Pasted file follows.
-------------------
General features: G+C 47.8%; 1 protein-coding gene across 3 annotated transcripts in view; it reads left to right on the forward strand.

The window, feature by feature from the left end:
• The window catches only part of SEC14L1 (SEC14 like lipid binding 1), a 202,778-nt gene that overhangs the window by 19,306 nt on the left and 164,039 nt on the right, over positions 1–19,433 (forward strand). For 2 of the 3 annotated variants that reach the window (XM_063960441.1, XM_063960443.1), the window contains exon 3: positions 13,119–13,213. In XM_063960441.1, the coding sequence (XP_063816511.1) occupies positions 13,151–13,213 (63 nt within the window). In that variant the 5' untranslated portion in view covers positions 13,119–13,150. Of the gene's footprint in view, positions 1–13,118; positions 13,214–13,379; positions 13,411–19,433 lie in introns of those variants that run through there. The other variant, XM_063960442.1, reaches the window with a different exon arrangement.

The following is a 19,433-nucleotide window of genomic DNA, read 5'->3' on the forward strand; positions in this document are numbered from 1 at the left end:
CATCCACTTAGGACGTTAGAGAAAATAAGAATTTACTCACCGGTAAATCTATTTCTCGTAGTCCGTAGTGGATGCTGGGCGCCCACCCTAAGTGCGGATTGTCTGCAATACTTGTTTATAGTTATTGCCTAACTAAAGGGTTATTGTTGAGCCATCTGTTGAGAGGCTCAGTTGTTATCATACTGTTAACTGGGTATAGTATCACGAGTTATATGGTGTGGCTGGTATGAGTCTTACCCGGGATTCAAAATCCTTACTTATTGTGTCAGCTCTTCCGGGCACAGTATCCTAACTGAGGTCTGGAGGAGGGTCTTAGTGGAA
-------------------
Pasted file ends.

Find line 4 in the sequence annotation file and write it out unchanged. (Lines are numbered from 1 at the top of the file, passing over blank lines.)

The following is a 19,433-nucleotide window of genomic DNA, read 5'->3' on the forward strand; positions in this document are numbered from 1 at the left end: